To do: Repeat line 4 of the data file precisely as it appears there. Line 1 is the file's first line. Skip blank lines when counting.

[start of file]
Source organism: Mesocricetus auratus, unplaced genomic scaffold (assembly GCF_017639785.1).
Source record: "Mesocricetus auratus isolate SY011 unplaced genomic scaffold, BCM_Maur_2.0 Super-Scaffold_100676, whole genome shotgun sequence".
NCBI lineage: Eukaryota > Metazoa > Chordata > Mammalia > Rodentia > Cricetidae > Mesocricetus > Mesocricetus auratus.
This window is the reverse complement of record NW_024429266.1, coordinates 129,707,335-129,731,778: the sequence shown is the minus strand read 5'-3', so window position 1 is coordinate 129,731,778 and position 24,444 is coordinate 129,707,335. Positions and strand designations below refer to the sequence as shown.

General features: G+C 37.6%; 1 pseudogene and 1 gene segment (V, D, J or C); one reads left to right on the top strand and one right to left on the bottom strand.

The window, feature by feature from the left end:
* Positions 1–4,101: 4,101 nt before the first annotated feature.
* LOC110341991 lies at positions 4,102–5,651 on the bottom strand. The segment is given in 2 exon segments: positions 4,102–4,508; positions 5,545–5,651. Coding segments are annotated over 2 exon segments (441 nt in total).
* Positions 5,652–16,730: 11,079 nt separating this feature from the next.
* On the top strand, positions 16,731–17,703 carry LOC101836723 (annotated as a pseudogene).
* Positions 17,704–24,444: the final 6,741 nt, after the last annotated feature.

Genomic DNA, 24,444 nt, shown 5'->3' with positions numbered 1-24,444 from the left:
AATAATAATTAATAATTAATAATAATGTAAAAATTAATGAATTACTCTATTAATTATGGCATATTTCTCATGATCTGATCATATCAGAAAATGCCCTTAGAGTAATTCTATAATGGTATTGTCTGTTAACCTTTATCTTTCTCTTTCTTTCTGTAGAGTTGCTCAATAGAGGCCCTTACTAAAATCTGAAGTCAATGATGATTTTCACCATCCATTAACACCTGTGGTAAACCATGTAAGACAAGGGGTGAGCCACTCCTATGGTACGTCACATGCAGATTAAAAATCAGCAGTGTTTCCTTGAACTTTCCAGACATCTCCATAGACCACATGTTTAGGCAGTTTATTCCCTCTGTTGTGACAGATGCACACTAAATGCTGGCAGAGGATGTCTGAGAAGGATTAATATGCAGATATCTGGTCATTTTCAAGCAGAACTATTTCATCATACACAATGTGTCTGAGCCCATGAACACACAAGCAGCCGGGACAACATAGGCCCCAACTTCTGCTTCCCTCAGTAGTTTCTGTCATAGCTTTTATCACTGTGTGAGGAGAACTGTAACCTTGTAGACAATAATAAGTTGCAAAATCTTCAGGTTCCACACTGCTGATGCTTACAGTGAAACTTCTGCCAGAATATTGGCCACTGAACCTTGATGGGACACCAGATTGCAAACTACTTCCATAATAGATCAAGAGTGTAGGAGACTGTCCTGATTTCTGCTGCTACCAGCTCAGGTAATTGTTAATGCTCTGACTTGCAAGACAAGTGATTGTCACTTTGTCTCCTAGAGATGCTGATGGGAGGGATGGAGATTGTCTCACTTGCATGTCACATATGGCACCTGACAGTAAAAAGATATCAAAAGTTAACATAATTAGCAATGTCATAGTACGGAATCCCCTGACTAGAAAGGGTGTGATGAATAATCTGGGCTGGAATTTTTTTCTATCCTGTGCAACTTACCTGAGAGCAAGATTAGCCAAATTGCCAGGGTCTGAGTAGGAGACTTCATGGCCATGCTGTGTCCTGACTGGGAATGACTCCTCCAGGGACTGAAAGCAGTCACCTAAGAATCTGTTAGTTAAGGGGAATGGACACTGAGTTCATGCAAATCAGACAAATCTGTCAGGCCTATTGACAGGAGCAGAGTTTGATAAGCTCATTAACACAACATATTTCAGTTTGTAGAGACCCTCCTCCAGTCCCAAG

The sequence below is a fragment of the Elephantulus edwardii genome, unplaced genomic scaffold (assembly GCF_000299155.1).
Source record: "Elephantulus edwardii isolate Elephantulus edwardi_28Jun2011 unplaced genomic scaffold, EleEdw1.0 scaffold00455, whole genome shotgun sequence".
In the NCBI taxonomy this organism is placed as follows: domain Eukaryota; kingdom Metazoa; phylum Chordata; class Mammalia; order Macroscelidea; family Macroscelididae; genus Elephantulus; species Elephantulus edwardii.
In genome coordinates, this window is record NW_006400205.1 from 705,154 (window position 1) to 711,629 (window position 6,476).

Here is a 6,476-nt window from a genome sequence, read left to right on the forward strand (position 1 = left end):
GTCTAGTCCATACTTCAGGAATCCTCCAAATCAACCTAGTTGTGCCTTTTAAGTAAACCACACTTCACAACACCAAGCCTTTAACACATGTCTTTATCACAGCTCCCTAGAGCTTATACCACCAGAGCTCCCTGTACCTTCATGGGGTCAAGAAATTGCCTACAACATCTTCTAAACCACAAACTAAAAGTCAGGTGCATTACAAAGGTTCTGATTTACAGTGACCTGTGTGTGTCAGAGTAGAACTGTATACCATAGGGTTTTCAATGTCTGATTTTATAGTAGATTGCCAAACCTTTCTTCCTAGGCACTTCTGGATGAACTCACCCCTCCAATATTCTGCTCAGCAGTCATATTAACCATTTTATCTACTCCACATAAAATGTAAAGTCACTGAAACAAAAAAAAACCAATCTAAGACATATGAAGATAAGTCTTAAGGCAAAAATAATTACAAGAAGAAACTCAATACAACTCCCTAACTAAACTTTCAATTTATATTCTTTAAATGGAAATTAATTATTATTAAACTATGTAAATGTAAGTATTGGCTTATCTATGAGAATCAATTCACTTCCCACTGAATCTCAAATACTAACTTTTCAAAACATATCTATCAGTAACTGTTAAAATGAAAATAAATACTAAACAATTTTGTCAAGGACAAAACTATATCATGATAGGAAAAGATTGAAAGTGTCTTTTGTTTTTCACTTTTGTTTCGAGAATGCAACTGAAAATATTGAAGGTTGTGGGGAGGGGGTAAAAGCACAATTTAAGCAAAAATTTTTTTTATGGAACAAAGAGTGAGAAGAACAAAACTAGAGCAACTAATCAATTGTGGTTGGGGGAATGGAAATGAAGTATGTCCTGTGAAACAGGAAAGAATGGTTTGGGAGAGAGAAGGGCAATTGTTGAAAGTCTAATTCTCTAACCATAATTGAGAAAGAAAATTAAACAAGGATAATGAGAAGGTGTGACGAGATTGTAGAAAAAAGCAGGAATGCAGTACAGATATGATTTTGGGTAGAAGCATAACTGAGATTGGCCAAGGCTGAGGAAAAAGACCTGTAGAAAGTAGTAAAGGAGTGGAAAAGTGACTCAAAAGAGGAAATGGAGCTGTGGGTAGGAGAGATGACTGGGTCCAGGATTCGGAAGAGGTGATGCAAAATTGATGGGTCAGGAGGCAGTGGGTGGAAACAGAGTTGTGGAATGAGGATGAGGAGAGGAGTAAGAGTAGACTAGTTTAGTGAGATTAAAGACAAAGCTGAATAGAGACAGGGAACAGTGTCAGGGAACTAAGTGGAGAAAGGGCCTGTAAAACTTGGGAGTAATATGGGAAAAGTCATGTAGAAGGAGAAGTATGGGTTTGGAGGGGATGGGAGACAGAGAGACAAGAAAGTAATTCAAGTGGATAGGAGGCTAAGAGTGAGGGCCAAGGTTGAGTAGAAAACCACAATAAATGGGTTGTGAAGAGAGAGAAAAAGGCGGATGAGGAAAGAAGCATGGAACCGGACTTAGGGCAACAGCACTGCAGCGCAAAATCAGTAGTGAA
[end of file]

This window is the reverse complement of record NW_024429266.1, coordinates 129,707,335-129,731,778: the sequence shown is the minus strand read 5'-3', so window position 1 is coordinate 129,731,778 and position 24,444 is coordinate 129,707,335. Positions and strand designations below refer to the sequence as shown.